Yet both couldn’t be more different. Captain Phillips was more of a Hollywood tent pole film (though the film rose far above that), big, impressive, full of action. Everything was clean and focused. You could see where the money was spent. The sort of film that shows what Hollywood can do when it’s actually trying to do something.
Meanwhile, A Hijacking was more new wave and indie in feel; even more of a procedural as to what happens when a ship is taken over by pirates and that ship is not from the U.S. It looked a bit ragged, the story took its time to tell, a slow burn of a movie with little of the pomp and circumstance that often comes out of Hollywood.
And it was still as exciting as any tinsel town blockbuster.
I mention this because Lindholm’s new film, A War, takes the same slow burn and realistic approach. It’s a war movie, but the filmmaker lets the story tell itself without forcing it, Again, like A Hijacking, it at times feels like more of a procedural that a typical war film.
This is not the only aspect that makes A War different from other films like it. It’s structurally non-traditional as well. Here, the inciting incident doesn’t take place until about half way though when the central character Claus Pederson, the commander of a military unit in Afghanistan, and his men get caught in crossfire while patrolling a local village. He calls in missile support and bombs the village, resulting in the death of civilians. Not long after he returns to the base, he is put on trial for war crimes.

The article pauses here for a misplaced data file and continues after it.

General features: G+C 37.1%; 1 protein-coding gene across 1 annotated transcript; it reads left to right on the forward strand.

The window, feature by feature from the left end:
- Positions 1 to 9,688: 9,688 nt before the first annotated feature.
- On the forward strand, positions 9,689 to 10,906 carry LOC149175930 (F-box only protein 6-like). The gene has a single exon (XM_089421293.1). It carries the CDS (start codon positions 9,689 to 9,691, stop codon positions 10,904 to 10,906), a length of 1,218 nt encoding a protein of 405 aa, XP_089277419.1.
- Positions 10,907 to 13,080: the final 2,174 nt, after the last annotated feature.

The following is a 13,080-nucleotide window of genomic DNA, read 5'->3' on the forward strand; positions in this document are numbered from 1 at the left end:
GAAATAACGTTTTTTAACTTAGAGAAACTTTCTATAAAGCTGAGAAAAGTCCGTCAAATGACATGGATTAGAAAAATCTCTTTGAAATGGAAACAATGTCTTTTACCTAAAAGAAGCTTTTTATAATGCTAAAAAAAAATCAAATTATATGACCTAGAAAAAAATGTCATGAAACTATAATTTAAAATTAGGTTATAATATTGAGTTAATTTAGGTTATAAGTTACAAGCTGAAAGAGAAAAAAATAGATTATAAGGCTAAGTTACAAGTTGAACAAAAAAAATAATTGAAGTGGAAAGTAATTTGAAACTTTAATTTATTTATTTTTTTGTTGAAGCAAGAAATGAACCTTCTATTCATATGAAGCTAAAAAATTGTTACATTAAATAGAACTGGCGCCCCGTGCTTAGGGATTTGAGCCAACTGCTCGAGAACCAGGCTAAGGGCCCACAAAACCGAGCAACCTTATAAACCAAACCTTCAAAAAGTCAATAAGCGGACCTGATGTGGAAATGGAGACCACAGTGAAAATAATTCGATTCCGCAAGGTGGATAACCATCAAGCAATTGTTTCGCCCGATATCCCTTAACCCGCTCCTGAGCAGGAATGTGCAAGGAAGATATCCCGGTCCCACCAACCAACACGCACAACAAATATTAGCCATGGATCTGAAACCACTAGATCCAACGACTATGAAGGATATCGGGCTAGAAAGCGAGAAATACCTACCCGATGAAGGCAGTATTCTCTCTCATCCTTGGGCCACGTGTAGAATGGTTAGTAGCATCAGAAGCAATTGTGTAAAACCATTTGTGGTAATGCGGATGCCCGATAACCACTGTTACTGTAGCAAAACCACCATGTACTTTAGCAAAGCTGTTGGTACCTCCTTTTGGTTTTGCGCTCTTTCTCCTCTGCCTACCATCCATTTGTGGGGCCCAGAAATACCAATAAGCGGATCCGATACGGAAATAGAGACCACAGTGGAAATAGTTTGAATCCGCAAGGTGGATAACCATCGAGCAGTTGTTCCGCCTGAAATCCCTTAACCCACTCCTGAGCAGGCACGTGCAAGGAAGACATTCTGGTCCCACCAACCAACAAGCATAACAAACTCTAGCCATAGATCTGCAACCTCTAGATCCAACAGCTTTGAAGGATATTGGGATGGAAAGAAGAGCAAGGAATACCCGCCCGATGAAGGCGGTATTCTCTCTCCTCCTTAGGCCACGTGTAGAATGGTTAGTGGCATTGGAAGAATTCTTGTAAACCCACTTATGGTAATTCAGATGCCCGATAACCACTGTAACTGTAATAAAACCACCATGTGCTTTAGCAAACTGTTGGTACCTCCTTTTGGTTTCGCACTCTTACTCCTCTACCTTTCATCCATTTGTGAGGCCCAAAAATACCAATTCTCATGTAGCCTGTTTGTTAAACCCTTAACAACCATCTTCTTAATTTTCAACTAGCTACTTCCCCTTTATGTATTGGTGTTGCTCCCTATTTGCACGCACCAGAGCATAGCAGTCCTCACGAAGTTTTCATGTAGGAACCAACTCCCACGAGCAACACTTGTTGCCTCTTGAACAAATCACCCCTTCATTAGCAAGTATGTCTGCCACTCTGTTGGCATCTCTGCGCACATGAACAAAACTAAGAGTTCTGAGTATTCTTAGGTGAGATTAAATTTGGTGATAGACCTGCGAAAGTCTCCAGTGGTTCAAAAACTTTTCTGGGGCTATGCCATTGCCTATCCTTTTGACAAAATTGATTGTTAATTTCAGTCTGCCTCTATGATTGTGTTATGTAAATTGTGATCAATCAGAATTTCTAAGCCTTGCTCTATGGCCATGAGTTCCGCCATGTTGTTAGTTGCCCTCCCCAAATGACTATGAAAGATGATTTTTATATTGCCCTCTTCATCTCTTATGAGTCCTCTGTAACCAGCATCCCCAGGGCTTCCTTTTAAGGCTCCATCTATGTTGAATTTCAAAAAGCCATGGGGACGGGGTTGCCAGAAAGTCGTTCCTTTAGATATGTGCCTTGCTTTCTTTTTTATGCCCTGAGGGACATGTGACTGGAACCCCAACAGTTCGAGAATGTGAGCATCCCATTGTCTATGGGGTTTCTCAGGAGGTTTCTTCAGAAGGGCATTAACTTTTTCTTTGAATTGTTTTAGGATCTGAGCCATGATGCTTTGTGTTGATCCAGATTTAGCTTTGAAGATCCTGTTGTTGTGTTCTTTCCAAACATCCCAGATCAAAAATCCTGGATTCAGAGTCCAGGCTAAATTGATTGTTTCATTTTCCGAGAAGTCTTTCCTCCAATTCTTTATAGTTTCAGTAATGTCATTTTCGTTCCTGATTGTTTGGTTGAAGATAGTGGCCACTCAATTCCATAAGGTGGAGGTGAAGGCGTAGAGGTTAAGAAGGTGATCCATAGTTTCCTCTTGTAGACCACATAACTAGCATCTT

The movie might even be called a before and after picture. Before the attack, the movie is a naturalistic look at the day to day routine of soldiers in policing a war zone; this is intercut with a realistic look at Pederson’s wife back home who is raising three children, one of whom has begun acting out as he comes to understand why his father keeps leaving home. There’s no real central melodrama, no overall conflict driving the story, no attempt to make more of the situation than it is.
This is especially true of the approach to character. Often in creating a story like this, the filmmakers try to give personalities to the individual soldiers, with the result that they never really come to life, but often come across more as one dimensional types with little, if any, depth. Lindholm never remotely tries to give his characters something that isn’t there, but just lets them be who they are. The result are characters who are for more interesting and three dimensional than in such films as Saving Private Ryan and Blackhawk Down.
In the second half, or the after part of the story, is a dramatization of Pederson’s trial where the prosecuting attorney accuses him of unnecessarily calling in air support even though he didn’t really know if they were under enemy fire or not.
As riveting as this second half of the film is, Lindholm may not be playing quite fare here. Since we were with Pedersen during the incident, we know that even if he did misjudge the situation, he was righteous in his call because he really believed his men were in danger. We also have seen how dedicated and fair-minded he has been as a commander.
The danger here is that the movie may be coming too close to the idea that every accusation of a war crime is a disservice to the soldiers. But history tells us (especially when it comes to such conflicts like Viet Nam) that war crimes do happen, sometimes by the “good” side as well as the “bad”. But here Lindholm tends to summarize the idea by giving the prosecuting attorney a supercilious smirk and condescending looks.
Still, A War is a fine film that is powerful and challenging.
With Pilou Asbaek as Pederson (Asbaek played the main character that was hijacked in Lindholm’s earlier film); Soren Malling (who was the company’s chief hostage negotiator in A Hijack) plays Pederson’s defense attorney; Tuva Novotny is his wife; and Charlotte Munk provides the smirk as Pederson’s prosecuting attorney.
Lindholm is quickly becoming one of Denmark’s top filmmaker. As a writer he worked on The Hunt and Submarino and now tends to write and direct his films.